This attachment and affection of our plain and honest people for their president is not only manifested by their desire to see, hear, and greet him, but these kindly sentiments are stimulated and strengthened by every indulgence of this desire. When danger is charged against this indulgence, let us remember that, while only one of our three presidential assassinations can be in any way related to a public opportunity for the people to greet the president, such opportunity has in many millions of honest hearts rekindled wholesome Americanism, and made more deep and warm patriotic impulse. Against one miscreant who, with a desperate foolhardiness that can hardly be again anticipated, has through access to the head of our nation accomplished a murderous purpose, we should not forget the countless numbers of those who in the privilege of like access would prevent such accomplishment with their lives. All things considered, it is a serious question, even at a time when all are aroused to the need of better protection of the president, whether a serious limitation of the people’s public access to him is justified as either necessary or effective.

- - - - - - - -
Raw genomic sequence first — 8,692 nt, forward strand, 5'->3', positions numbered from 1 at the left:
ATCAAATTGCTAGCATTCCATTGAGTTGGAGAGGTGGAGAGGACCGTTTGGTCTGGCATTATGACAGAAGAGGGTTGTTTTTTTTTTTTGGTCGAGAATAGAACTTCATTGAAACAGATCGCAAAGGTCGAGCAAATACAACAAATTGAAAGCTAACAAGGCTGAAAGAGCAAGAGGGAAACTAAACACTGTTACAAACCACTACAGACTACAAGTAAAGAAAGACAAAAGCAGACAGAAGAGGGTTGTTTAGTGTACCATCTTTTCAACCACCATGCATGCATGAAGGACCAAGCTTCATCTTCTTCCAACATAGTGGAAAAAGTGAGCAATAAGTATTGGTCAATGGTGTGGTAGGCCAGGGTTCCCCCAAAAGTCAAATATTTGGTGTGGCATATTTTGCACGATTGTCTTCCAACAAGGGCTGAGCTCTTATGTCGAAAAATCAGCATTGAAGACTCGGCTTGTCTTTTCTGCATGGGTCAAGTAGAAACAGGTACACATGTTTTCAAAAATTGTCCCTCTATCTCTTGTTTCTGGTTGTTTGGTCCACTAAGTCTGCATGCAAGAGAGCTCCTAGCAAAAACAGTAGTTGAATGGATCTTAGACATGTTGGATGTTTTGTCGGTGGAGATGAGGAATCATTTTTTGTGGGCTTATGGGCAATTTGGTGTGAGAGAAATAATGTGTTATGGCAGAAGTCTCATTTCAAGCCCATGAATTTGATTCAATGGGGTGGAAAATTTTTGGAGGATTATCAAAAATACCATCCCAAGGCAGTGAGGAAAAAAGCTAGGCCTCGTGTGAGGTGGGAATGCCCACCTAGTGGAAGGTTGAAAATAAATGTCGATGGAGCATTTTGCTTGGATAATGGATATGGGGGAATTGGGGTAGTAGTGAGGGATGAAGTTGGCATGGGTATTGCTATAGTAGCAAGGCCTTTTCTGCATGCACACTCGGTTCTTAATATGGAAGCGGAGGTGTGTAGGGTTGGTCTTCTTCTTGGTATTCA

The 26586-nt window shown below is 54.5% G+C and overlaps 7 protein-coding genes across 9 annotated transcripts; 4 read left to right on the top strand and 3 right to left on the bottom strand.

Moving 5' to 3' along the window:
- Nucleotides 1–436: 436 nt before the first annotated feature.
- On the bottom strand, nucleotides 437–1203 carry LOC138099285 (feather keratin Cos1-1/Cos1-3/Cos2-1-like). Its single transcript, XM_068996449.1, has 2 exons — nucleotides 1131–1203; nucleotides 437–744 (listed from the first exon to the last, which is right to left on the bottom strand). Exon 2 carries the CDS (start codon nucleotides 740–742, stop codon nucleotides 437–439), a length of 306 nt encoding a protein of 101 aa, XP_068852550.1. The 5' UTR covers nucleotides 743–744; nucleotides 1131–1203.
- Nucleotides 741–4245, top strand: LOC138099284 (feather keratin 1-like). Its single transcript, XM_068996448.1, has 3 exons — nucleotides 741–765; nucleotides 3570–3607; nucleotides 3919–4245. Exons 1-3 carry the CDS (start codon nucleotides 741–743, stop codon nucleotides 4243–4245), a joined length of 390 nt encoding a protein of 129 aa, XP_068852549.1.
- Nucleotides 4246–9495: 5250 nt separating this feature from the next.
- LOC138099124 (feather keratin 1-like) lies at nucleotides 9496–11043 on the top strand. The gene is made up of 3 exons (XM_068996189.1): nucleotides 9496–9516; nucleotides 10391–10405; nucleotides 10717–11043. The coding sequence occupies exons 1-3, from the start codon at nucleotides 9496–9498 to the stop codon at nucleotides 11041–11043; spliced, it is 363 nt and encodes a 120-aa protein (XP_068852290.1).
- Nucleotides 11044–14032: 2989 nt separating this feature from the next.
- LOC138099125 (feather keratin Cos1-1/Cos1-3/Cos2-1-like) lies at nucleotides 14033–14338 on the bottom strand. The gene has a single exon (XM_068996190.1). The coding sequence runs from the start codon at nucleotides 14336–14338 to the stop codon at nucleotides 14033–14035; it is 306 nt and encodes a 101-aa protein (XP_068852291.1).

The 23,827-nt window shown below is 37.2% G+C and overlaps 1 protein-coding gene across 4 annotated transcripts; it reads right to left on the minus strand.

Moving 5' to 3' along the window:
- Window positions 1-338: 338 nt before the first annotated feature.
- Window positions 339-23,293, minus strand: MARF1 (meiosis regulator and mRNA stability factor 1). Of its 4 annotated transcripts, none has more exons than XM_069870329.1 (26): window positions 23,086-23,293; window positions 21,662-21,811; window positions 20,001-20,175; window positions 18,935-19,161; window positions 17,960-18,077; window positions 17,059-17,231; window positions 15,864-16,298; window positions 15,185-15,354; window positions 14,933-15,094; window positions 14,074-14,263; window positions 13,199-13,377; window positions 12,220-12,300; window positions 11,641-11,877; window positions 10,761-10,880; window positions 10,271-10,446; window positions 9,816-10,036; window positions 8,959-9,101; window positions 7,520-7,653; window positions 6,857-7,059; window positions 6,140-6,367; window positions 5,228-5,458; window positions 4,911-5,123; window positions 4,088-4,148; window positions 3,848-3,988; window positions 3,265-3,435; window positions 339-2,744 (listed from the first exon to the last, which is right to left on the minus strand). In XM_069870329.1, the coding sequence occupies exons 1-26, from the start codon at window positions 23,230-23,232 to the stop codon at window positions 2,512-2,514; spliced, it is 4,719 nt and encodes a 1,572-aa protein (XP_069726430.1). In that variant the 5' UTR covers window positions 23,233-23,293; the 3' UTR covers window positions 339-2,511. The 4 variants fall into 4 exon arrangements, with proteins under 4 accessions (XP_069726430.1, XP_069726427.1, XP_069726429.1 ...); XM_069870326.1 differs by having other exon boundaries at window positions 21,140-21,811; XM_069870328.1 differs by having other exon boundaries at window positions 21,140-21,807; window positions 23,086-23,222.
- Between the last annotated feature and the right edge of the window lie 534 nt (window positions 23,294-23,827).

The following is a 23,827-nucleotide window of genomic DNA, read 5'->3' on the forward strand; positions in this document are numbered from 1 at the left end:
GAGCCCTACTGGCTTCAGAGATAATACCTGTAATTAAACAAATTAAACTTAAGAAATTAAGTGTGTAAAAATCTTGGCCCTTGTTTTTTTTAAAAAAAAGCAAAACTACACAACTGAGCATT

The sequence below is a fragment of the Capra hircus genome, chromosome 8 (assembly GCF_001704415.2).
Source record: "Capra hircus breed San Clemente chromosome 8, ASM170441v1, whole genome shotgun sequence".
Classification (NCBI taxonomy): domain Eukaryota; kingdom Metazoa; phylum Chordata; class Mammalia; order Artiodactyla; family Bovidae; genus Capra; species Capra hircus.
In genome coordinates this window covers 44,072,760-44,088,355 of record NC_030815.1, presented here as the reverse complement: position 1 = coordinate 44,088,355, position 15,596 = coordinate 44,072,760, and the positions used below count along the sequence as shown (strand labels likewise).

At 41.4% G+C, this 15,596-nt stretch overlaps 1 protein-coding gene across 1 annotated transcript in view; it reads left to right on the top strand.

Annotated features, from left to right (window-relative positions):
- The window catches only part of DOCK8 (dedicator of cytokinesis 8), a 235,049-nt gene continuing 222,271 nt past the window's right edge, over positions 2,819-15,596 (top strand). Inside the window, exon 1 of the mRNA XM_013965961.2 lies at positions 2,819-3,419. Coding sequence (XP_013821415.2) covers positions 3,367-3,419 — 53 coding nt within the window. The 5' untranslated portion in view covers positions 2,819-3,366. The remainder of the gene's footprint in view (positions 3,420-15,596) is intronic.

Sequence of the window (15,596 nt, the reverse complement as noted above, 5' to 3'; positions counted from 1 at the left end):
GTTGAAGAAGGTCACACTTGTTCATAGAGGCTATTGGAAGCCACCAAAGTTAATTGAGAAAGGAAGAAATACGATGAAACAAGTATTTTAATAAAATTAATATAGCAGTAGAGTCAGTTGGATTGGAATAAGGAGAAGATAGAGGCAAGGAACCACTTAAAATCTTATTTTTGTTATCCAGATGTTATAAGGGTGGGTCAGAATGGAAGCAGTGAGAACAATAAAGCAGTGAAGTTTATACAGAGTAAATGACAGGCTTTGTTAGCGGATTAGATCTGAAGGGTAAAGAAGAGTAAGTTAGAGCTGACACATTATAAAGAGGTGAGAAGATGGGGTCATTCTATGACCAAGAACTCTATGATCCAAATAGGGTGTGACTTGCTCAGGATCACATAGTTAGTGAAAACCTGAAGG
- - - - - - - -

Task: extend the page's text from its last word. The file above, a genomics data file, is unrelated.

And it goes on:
It is not amiss to add that in discussing the curtailment of the privileges long accorded to the public in this regard, the president himself must be reckoned with. We shall never have a president who is not fond of the great mass of his countrymen and who is not willing to trust them. His close contact with them is inspiring and encouraging. Their friendly greeting and hearty grasp of his hand, with no favors to ask and no selfish cause to urge, bring pleasant relief from official perplexities and annoying importunities. The people have enjoyed a generous access to their president for more than a hundred years. Weighing the remote chance of harm against the benefit and gratification of such access both to himself and the people, it can hardly be predicted that a project for its abolition would be sanctioned by any incumbents of the presidential office.